Researchers are continually looking for ways to improve the quality of life for people with learning disabilities without having to use drugs, such as with talking therapies.
The benefits of therapeutic horse riding for autistic children
Can cognitive behavioural therapy (CBT) work for those with learning disabilities?
Pilot programme helps new mums with learning disabilities
Law Society looks to provide clarity on Deprivation of Liberty Safeguards for professionals
Managing Behaviour and Sleep Problems in Disabled Children.
Learning Disabilities Good Practice Project.
Green Light Toolkit 2013.
Extending the Rights of Children with Capacity Under the Education (Additional Support for Learning) (Scotland) Act 2004 (as Amended) and Repealing Section 70 of the Education (Scotland) Act 1980.
Making disability data work for you
This is a toolkit created for Disabled Peoples User Led Organisations (DPULOs), other small organisations and charities. It aims to provide guidance to help organisations find and use data with confidence to support their work by, for example, the better targeting of services and/or resources to meet the needs of disabled people.
There are three main chapters to the document:
Chapter 1 describes what data is and how data can be used (for example, to understand a problem) to help answer questions about what is happening and why. This chapter also explains different types of data and where they come from.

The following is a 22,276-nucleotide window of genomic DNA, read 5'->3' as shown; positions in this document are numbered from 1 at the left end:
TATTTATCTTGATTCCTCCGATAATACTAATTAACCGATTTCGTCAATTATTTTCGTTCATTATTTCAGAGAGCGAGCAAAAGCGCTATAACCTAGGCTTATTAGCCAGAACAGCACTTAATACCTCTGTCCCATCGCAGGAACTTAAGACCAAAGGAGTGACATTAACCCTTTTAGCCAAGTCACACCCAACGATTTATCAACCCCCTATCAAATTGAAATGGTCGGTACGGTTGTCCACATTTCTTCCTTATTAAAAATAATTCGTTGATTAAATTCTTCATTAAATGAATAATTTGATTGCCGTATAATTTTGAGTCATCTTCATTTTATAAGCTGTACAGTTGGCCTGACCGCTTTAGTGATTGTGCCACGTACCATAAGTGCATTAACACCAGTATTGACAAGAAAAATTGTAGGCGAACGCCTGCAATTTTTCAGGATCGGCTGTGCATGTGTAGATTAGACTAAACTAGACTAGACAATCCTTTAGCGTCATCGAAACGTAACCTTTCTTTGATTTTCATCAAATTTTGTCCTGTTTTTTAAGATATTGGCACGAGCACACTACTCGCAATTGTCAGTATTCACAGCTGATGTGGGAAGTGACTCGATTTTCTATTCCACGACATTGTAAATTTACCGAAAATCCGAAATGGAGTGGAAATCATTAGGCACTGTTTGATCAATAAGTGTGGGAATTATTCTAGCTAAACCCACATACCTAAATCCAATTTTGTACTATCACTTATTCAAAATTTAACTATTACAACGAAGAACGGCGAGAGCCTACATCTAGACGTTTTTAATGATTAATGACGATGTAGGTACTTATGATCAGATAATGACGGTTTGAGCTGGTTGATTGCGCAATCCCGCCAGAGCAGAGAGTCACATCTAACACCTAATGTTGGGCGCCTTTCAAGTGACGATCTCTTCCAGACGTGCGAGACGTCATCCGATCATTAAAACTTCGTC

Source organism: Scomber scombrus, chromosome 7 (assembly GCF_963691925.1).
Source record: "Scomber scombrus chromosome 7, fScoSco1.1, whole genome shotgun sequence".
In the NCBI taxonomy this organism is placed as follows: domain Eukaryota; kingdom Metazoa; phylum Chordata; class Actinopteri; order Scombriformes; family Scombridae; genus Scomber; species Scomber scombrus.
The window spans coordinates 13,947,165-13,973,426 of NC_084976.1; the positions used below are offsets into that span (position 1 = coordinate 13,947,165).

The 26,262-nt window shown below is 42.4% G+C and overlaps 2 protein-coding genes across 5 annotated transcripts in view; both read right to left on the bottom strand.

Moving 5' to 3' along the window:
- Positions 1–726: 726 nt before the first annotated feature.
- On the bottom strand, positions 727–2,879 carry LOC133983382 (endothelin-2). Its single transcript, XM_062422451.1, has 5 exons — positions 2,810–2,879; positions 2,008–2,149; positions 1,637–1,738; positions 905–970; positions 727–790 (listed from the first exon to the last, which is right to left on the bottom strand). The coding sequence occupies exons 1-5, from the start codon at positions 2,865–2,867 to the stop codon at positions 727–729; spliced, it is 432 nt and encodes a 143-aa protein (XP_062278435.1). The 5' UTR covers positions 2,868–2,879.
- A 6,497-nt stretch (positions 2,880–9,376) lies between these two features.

Chapter 2 shows what data is available across eight key themes (disability, education, employment, income, health and wellbeing, transport, housing and other disability data), where it can be found and gives examples of use.
Chapter 3 shows how data can be used and what information it can reveal. This section also explains some of the problems that can happen when using data incorrectly, and some of the ‘rules’ that need to be obeyed.
In addition there are a number of technical annexes.
Power to the people
From service user to citizen – where to next for people with learning disabilities? Alex McClimens and Darren Lee investigate:
To begin, here’s a quick quiz. What links the following cities: Havana, 1959; Paris, 1789; Saigon, 1975; Prague, 1968? They were all sites of revolutionary uprisings where the incumbent leadership was overthrown by a mix of military and people power. Such things don’t just happen in foreign countries as we in the UK too have had our share of revolutionary unrest, although this happened a long time ago.
The thread that links these acts of rebellion was that the majority of the population felt that their political leaders were ignoring the rights of the ordinary citizen. In established Western democracies this situation is now managed by the electoral system that gives citizens the right to vote political parties in or out of government.